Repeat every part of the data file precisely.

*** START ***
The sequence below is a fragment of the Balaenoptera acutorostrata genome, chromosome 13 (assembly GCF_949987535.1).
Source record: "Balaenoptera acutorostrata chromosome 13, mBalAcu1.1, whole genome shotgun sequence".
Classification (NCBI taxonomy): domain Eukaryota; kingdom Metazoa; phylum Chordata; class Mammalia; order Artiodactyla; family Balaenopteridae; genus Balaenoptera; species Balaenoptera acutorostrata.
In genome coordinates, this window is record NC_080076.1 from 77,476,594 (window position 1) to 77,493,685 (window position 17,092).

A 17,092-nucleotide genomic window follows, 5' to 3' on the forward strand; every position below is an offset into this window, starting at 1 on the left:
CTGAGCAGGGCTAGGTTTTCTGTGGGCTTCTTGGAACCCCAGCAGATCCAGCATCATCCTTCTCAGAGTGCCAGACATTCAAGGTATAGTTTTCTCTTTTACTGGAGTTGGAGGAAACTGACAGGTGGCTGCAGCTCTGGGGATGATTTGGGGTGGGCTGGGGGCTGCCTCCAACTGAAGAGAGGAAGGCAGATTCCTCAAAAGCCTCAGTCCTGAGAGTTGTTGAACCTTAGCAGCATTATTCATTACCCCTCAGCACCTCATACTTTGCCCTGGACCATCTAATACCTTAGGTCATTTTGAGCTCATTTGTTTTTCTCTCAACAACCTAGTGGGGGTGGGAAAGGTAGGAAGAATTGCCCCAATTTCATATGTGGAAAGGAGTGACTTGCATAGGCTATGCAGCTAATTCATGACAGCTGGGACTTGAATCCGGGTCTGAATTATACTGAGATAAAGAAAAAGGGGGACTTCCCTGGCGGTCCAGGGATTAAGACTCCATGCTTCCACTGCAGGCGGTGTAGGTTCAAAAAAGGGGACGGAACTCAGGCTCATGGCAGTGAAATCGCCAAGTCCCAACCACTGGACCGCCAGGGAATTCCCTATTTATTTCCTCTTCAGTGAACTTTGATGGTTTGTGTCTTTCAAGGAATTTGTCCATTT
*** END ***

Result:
The sequence below is a fragment of the Balaenoptera acutorostrata genome, chromosome 13 (assembly GCF_949987535.1).
Source record: "Balaenoptera acutorostrata chromosome 13, mBalAcu1.1, whole genome shotgun sequence".
Classification (NCBI taxonomy): domain Eukaryota; kingdom Metazoa; phylum Chordata; class Mammalia; order Artiodactyla; family Balaenopteridae; genus Balaenoptera; species Balaenoptera acutorostrata.
In genome coordinates, this window is record NC_080076.1 from 77,476,594 (window position 1) to 77,493,685 (window position 17,092).

A 17,092-nucleotide genomic window follows, 5' to 3' on the forward strand; every position below is an offset into this window, starting at 1 on the left:
CTGAGCAGGGCTAGGTTTTCTGTGGGCTTCTTGGAACCCCAGCAGATCCAGCATCATCCTTCTCAGAGTGCCAGACATTCAAGGTATAGTTTTCTCTTTTACTGGAGTTGGAGGAAACTGACAGGTGGCTGCAGCTCTGGGGATGATTTGGGGTGGGCTGGGGGCTGCCTCCAACTGAAGAGAGGAAGGCAGATTCCTCAAAAGCCTCAGTCCTGAGAGTTGTTGAACCTTAGCAGCATTATTCATTACCCCTCAGCACCTCATACTTTGCCCTGGACCATCTAATACCTTAGGTCATTTTGAGCTCATTTGTTTTTCTCTCAACAACCTAGTGGGGGTGGGAAAGGTAGGAAGAATTGCCCCAATTTCATATGTGGAAAGGAGTGACTTGCATAGGCTATGCAGCTAATTCATGACAGCTGGGACTTGAATCCGGGTCTGAATTATACTGAGATAAAGAAAAAGGGGGACTTCCCTGGCGGTCCAGGGATTAAGACTCCATGCTTCCACTGCAGGCGGTGTAGGTTCAAAAAAGGGGACGGAACTCAGGCTCATGGCAGTGAAATCGCCAAGTCCCAACCACTGGACCGCCAGGGAATTCCCTATTTATTTCCTCTTCAGTGAACTTTGATGGTTTGTGTCTTTCAAGGAATTTGTCCATTT